What's a pro-life church to do about the exorbitant cost of raising children?
As any parent these days can tell you, raising kids is expensive--really expensive. How expensive, exactly? According to the latest figures released in a new report from the U.S. Department of Agriculture, it will cost parents $241,080 to raise a child born in 2012 from birth to age 17. That's a 2.6 percent increase from 2011 and a big jump from 1960, when it would have cost $25,230 (or $195,690 adjusted for inflation).
Part of those costs come from the extremely high price tag associated with things like pregnancy and child care. The New York Times recently reported that an average pregnancy in the United States costs $37,341--the highest of any developed country in the world. And once you manage to cover those expenses, there's child care, which according to a report by Child Care Aware of America can run as high as $15,000 per year for an infant and $11,000 a year for before and after school care for an older child. I've met more than one parent who has come to the startling realization that putting their children in day care will actually cost them more than they'd make at the job the day care is allowing them to go to.
And those costs are before you start adding things like clothes, food, shelter (one of the biggest expenses, as housing costs are so high that even white collar workers aren't making enough to afford a one-bedroom apartment in some major cities), education, etc, etc. Not to mention the potential lost earning power, career advancement, and retirement savings that come from one parent electing to stay home for a few years with the kids or dropping to part-time work for a while. Consider that for a full-time worker making the current federal minimum wage, a year's pay pre-tax is $15,080. That means it would take that worker roughly 16 years to earn what it costs to raise a child through age 17.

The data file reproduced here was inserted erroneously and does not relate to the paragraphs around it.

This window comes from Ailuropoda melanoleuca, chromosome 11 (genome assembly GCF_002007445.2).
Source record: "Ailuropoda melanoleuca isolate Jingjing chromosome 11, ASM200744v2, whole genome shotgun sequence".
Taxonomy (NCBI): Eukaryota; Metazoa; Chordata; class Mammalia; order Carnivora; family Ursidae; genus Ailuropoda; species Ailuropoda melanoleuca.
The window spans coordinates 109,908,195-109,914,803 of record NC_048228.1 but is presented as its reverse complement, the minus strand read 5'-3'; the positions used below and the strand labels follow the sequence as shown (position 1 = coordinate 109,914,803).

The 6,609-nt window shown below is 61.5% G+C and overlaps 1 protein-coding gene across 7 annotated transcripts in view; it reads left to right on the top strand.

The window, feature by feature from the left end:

OK, so these numbers are distressing but this isn't big news. We know it costs a lot to have kids. The big question is what we can do about it.
The Catholic Church is of course strongly pro-life and pro-family. The church encourages people to marry and have children, as they are a blessing from God. Natural family planning is OK, but don't even think about using artificial birth control to try to save that $241,000. But is there a way for the church to help couples who want to have children but are deterred by the outrageous costs?
One of the church's current efforts to reach out to expectant mothers is through crisis pregnancy centers, which are primarily designed to prevent women from choosing abortion. Some also provide material needs like diapers, which are a big cost that some parents can't afford. But as we reported in our June issue, Catholics families who are struggling to make ends meet would like to see more encouragement and support from their church.
Perhaps the church can find a way to help expecting parents with the costs of prenatal care and child birth. Or maybe they can find a way to offer low- or no-cost child care options. Or help parents fill the gaps between when their kids get out of school and parents get home from work with activities for those children. Or host family nights that provide free dinners and fun for kids.
I'm not saying that there are easy solutions. But that's no reason for the church not to be hard at work on these issues. The stability of family life--not to mention the health of future generations--is depending on it. If the church won't reach out to help families who want to bring children into the world, who will?